Finnish mechanical engineering is valued throughout the world. We are seen as reliable and ingenious manufacturers of specialised machinery, and experts in small-scale production. We have accumulated a staggering level of product and production competence with regard to power supply machinery, process equipment, mobile machinery and maritime industry, for example. Tampere is the Silicon Valley of mechanical engineering. The hundreds of mechanical engineering companies in our country could still play one additional trump card, but, to my amazement, there does not seem to be much interest in this. The trump card in question is building joint technological and operational platforms. The car and process industry has demonstrated that these types of platforms increase both efficiency and innovation.

The strategy of the most successful car manufacturer in recent years, Volkswagen, is based on finding a joint platform that is applicable to as many areas as possible. Whether you buy a Volkswagen, Audi, Seat or Skoda, 70% of the components are the same, and the chassis solution is shared by cars of the same size. Is there any reason why mobile work machines manufactured for different purposes could not share control systems or track chassis. Would it not be a good thing if a standard chassis could be developed to a level that is unattainable for any individual machine manufacturer?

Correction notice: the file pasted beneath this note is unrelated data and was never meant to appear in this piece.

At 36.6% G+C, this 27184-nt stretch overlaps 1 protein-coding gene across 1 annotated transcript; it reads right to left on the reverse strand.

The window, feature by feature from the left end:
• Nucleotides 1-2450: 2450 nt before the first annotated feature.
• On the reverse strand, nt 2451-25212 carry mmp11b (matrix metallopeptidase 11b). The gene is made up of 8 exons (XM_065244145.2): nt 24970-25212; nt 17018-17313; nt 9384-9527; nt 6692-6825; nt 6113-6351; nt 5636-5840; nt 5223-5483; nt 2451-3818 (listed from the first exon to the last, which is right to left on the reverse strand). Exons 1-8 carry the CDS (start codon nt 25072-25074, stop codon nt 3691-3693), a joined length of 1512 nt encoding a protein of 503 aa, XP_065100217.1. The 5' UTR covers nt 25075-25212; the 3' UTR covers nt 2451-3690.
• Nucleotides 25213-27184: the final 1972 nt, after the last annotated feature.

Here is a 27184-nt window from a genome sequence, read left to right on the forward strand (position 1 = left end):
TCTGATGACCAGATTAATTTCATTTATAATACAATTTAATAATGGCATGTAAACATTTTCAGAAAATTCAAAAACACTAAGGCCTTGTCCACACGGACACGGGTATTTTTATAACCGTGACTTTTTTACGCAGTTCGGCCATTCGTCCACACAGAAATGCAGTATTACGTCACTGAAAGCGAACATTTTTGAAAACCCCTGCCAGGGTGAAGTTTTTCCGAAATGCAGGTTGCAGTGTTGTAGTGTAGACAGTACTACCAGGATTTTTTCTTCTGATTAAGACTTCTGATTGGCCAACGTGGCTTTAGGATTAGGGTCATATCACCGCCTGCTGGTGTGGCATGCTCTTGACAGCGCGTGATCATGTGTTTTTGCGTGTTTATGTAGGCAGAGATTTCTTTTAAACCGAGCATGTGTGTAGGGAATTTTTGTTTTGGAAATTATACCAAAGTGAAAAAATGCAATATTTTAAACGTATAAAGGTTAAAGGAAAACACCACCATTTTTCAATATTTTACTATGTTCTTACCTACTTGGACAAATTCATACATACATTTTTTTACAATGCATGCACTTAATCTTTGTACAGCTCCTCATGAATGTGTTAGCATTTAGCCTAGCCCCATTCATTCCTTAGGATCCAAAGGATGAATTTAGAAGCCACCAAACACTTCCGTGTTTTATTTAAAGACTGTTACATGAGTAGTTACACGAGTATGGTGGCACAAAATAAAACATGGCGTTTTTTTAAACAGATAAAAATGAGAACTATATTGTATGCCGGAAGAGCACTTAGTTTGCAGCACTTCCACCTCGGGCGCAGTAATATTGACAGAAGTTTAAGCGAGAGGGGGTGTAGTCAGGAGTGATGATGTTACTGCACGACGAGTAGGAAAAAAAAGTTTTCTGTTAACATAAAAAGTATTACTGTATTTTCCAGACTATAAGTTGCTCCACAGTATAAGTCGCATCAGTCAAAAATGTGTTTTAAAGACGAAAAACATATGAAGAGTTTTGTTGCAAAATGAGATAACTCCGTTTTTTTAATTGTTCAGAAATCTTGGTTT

For decades, Finnish metal refining companies have focused their R&D efforts on joint programmes that not only increase the level of competence of each participating company, but also ensure that Finnish universities have world-class laboratories and education. The ability of metal refining companies to jointly prepare and implement immense technological updates is admirable, and the practical results are evident in the substantial FIMECC programmes in the material and process segments. Why is it that mechanical engineering companies do not have the same management-level determination to assemble around general technological and business-related challenges? Why do these companies not take full advantage of the R&D infrastructure available to them?

The answer to these question is the same almost without exception: “Our machines are so different from the competing ones, and information might be leaked to unintended parties.” On a systemic level, machines have many similarities. According to the value system of the younger generations, “you are what you share”. If you intend to succeed in the world of the future, you must open up.
This is most convenient and feasible in purpose-built communities, which can be accessed by participating in FIMECC Oy’s operations, for example. The company’s assets include honed management practices, the involvement of leading experts, and interactive FIMECC Factorys in Finland and Germany. Founded on flexibility and trust, the Finnish culture provides us with a unique opportunity to take the game by playing this unused trump card in the field of mechanical engineering!

Harri Kulmala
Managing Director

FIMECC Ltd. is the strategic centre for science, technology, and innovation in metal products and mechanical engineering industries in Finland. FIMECC leads its’ stakeholders to cross-disciplinary and cross-industry innovation through internationally open public-private research platform. FIMECC shortens time-to-market by joining the resources and innovativeness of globally leading companies and research institutes in precompetitive research. We boost strategic research – together.